On 12th December 1934, the Technical Department of the Government Office in Gdynia issued a building permit for the tenement house in Kamienna Góra's 27 Sienkiewicza Street. It was designed by a graduate of the Faculty of Architecture at the Lviv Polytechnic (1922) Stanisław Ziółkowski and Jan Mieszczanowski, an appraiser for the Gdynia port, was the investor.
The building was finished in August 1935, and the construction works were supervised by the architect.
A detached, four-storey villa was built. It was situated on a vast, terracing down plot of land which stretched to the edge of the cliff.
Its name – Ala – is connected with Jan’s daughter, Alina Mieszczanowska, who studied at the Jagiellonian University at that time.
The fragmented body of the building with a flat roof and asymmetrical interpenetrating elements of different sizes are the villa’s elements typical of expressionist functionalism. The irregularly divided elevations of the building are geometrically accentuated with the horizontal lines of the roof terrace, balconies – one with a cuboid end facing the garden and the other streamlined one, which connects the two surfaces of the front elevation with the vertical arcades. One of the balconies faces the garden while the other one the entrance.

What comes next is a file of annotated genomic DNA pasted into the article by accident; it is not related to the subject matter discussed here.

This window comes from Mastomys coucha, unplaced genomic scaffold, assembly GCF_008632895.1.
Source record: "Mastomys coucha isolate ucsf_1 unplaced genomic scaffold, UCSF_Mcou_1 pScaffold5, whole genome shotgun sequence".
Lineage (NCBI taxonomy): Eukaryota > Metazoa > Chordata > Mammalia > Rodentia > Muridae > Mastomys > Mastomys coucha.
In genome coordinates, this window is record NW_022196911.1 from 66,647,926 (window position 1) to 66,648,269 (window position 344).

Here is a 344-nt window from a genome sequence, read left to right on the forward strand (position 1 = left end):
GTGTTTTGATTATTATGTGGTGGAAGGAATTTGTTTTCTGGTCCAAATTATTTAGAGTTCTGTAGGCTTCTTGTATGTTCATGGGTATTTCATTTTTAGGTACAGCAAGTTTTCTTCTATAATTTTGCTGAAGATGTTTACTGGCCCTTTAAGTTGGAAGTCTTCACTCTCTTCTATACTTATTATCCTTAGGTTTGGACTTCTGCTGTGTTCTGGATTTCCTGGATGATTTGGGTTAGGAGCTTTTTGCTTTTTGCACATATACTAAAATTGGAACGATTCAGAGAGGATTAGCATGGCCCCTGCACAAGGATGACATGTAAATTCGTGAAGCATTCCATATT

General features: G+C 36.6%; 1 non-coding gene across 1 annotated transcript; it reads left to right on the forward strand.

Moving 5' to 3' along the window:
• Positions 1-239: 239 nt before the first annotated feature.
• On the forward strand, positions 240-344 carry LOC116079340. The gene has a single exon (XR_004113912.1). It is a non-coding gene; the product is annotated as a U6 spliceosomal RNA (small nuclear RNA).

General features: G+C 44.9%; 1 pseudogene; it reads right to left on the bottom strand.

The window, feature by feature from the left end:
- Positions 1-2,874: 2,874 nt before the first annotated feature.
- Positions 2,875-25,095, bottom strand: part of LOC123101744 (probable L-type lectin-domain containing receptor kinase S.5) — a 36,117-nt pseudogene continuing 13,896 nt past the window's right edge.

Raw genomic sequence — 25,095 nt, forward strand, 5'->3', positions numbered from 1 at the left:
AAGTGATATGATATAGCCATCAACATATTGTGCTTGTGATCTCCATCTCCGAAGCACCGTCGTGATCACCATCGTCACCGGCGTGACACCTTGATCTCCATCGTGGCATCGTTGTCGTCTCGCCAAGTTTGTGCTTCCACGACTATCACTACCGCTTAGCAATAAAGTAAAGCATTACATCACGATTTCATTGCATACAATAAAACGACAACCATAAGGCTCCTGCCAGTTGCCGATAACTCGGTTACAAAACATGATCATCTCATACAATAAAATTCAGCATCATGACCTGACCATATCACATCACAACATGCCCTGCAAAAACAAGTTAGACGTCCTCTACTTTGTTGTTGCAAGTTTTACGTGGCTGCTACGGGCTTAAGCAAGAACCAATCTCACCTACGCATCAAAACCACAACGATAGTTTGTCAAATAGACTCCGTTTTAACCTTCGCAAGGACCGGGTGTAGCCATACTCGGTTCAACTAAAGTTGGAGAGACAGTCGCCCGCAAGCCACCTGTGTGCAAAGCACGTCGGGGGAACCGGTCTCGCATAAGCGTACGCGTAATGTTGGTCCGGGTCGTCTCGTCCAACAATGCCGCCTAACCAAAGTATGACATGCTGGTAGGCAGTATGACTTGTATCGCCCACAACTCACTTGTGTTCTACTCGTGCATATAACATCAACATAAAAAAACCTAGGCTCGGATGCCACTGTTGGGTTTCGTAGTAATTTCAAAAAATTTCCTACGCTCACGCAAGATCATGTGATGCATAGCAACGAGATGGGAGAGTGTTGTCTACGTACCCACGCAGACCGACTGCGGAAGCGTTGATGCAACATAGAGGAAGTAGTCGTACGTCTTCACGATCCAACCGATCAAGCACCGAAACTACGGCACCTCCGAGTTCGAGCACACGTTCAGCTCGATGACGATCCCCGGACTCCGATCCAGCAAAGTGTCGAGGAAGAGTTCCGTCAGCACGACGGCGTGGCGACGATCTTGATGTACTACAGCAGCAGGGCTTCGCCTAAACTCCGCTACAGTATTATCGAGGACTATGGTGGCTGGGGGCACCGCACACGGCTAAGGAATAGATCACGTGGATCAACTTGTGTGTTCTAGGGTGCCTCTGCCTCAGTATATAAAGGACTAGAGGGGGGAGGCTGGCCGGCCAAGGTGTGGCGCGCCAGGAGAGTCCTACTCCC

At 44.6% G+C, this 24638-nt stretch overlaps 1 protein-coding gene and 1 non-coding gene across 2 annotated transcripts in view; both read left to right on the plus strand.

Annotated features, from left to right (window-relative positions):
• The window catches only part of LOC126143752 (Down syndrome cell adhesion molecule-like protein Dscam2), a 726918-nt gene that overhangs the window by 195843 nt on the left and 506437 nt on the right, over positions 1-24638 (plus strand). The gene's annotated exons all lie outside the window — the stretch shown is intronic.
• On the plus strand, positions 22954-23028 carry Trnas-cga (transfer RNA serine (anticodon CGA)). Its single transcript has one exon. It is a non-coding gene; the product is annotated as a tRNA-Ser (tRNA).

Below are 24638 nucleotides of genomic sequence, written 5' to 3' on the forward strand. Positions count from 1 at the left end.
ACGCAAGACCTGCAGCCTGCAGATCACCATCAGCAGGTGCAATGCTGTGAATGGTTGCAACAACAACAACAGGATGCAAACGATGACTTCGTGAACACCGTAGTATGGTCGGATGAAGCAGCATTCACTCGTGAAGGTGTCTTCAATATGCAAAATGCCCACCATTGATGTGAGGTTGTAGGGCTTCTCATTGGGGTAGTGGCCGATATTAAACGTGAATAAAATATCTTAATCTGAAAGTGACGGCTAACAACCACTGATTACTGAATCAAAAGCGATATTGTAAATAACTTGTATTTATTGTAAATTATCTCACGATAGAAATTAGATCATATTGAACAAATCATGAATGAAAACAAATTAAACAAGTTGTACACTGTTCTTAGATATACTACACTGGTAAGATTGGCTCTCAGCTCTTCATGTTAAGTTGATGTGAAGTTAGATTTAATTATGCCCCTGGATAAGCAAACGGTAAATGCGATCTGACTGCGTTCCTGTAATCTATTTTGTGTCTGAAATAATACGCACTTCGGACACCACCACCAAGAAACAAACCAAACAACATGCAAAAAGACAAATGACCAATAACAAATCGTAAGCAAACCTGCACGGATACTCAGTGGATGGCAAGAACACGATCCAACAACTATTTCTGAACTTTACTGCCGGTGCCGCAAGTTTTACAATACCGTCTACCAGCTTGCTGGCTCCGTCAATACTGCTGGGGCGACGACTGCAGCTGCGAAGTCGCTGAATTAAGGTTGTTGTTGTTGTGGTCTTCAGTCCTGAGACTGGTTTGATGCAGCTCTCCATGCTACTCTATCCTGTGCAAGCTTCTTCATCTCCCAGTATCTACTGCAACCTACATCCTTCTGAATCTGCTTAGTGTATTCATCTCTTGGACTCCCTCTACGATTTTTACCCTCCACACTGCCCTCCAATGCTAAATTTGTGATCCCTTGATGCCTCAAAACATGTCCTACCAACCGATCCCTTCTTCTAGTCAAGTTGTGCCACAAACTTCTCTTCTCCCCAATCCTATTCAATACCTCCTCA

The villa has several kinds of windows. On the front elevation, there are large horizontal rectangular ones. They are divided into 8 lights. The small windows with a single surround mark the staircase’s location. On the north side, there are small, single, rectangular windows gathered in horizontal and vertical lines. On the first floor of the south elevation, there is a striking glazing of a winter garden with the view of the sea. The window is divided into 24 lights.
The villa was built of ceramic bricks and its elevations were finished with a thick layer of cement-lime plaster with an addition of mica. The ground floor is decorated with subtle, oblique cuts in the plaster which form a checked pattern. Below the vertical live of windows on the front elevation, you can still see the old inscription ALA.
The villa was surrounded with a garden with landscape architecture elements – the stairs connecting the different levels and the retaining walls with a small pool in the east elevation’s axis.
On the street side, there is a fencing which consists of brick columns and segmental mesh.
The building still has the original front single wooden door with a rectangular spy-hole and a brass handle.
The original light-grey terrazzo floor in the staircase, on the storeys above ground floor, was preserved. It has pewter frames on the landings. The stairs with a solid, brick balustrade and a wooden bent handrail are original too.
On the north elevation, there is a pre-war flagpole and insulators. Over the entrance arcade, there is a metal illuminated address lantern.